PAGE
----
@supports rule on CSS

@supports rule on CSS

Table of Contents

  1. Section
  2. Browser Support
  3. Javascript Usecases
  4. Logic Operators
    1. Not Operator
    2. And Operator
    3. Or Operator
  5. Selector Testing
  6. Links

1. Definition

@supports property allows us to test if the browser supports particular property before applying the styles. It can be same as @media property which applies the styles in particular breakpoint.

The syntax looks like this;

@supports (display: grid) {
  #root {
    display: grid;

2. Browser Support

If @supports is supported all the browsers you need then it is time to use it in your applications as well. It gives really nice features that you can control.

Here is the browser support for it;

Browser Support

3. Javascript Usecases

In JavaScript, @supports can be accessed via the CSS object model interface CSSSupportsRule

The CSS includes a CSS feature query using the @supports at-rule, containing one style rule. This will be the first CSSRule returned by document.styleSheets[0].cssRules.myRules[0] therefore returns a CSSSupportsRule object.

let myRules = document.styleSheets[0].cssRules;
console.log(myRules[0]); // a CSSSupportsRule representing the feature query.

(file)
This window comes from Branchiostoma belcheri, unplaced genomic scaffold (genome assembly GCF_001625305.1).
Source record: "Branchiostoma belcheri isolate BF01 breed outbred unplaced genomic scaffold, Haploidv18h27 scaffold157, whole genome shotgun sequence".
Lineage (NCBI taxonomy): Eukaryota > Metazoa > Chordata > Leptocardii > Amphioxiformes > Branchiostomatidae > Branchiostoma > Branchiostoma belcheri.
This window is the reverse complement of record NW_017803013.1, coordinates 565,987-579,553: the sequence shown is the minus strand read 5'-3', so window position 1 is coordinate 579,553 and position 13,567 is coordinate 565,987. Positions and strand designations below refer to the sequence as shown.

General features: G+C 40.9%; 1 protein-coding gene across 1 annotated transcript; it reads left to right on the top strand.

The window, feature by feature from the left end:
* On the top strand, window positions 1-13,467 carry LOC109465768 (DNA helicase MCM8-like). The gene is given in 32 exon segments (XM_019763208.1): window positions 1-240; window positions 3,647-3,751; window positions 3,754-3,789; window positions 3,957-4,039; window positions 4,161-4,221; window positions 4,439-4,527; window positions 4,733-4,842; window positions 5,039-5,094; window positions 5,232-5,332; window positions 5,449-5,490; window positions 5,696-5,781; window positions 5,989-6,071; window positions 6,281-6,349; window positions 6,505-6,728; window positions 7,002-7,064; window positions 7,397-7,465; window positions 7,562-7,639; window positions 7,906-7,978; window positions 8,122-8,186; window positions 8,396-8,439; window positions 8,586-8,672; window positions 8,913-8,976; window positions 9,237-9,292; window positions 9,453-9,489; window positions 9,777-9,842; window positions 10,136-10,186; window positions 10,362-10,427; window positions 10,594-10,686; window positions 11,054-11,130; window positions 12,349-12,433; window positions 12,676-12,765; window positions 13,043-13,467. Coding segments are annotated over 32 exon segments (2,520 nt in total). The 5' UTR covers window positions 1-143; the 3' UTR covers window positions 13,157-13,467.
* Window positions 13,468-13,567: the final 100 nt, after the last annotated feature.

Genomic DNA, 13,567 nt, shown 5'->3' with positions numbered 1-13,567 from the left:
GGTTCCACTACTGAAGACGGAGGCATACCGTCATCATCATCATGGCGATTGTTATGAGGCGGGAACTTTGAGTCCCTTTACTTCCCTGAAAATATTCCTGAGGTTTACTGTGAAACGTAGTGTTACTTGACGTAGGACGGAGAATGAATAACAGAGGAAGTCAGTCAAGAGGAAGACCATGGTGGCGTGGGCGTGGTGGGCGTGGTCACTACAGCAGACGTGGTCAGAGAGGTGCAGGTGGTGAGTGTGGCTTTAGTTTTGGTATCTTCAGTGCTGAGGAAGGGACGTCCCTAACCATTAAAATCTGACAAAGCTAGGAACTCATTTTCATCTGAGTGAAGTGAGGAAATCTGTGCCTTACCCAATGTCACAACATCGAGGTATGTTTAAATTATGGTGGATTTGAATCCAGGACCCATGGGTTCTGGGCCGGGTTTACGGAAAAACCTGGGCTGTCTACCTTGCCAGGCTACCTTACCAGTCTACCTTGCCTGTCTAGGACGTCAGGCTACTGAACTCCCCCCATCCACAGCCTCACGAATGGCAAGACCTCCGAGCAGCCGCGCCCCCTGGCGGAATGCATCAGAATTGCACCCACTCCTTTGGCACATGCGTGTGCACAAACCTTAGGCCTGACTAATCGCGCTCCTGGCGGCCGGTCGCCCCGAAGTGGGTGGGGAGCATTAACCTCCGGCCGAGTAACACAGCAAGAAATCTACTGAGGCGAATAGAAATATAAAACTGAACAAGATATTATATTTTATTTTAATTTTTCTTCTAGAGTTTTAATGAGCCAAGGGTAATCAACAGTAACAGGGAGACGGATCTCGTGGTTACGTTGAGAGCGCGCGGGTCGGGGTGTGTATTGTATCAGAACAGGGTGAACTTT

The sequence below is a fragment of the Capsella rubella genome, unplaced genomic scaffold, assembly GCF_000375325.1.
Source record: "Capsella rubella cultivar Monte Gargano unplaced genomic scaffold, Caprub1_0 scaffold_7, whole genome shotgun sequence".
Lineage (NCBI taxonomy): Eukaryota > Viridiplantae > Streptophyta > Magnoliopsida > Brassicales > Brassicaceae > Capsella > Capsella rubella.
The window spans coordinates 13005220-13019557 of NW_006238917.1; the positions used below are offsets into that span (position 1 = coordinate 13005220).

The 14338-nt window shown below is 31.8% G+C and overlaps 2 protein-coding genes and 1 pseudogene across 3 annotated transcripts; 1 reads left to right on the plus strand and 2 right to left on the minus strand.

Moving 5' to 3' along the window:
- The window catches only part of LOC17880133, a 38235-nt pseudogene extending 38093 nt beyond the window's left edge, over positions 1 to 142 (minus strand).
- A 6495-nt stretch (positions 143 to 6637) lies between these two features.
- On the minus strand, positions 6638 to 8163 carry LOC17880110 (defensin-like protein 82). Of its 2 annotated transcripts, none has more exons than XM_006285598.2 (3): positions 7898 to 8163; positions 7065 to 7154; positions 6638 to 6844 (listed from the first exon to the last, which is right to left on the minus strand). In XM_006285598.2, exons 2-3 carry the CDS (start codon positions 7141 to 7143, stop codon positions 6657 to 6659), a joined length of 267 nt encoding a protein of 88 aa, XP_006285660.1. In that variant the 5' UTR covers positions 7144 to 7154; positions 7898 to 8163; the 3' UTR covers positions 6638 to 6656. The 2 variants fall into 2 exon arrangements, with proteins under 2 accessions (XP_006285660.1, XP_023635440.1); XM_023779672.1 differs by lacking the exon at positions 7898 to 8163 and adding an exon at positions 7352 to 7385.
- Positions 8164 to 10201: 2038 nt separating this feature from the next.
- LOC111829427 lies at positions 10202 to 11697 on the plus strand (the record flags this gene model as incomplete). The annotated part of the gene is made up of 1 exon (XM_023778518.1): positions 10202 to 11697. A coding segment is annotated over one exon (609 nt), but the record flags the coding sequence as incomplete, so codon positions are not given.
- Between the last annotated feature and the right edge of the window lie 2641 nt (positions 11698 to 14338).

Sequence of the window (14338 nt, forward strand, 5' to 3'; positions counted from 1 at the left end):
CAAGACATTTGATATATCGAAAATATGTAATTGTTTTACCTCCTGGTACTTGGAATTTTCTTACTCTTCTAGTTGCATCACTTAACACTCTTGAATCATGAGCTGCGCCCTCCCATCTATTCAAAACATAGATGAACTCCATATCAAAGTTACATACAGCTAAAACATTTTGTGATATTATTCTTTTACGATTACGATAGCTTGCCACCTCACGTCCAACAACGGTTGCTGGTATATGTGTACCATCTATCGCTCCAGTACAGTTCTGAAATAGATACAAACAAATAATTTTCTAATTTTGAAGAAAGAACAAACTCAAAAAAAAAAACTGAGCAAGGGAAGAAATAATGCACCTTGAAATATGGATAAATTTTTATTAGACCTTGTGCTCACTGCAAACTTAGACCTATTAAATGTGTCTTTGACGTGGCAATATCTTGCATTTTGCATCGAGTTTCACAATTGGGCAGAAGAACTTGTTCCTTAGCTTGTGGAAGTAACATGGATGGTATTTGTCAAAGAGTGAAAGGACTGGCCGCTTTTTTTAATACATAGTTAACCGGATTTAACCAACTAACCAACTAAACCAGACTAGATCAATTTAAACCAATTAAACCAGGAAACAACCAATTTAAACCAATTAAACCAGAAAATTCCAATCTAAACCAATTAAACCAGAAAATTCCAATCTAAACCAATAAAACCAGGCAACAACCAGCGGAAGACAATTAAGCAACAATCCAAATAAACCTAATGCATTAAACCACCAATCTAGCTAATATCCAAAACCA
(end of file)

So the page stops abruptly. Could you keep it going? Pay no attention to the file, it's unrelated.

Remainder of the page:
Javascript even has an API for this. We can test some properties here as well;

if (window.CSS && window.CSS.supports) {
 // See if API supported in this browser
// You can seperate the property and the value.
const supportsGrid = CSS.supports("display", "grid");
// Or you can give all in one
const supportsGrid = CSS.supports("(display: grid)");

4. Logic Operators

4.1. Not operator

It will apply the rules if the specified rule is not true

@supports not (display: grid) {
    #root {
        display: flex;

4.2. And operator

It will apply the rules once both of the cases apply true

@supports (display: grid) and (display: flex) {}

4.3. Or operator

It will apply the rules if at least one of them is true

@supports (transform-style: preserve) or (-moz-transform-style: preserve) {}

5. Selector Testing (Experimental)

There is a way to test the support of selectors with @supports in some browsers (Firefox, etc.)

@supports selector(A > B) {
    .container {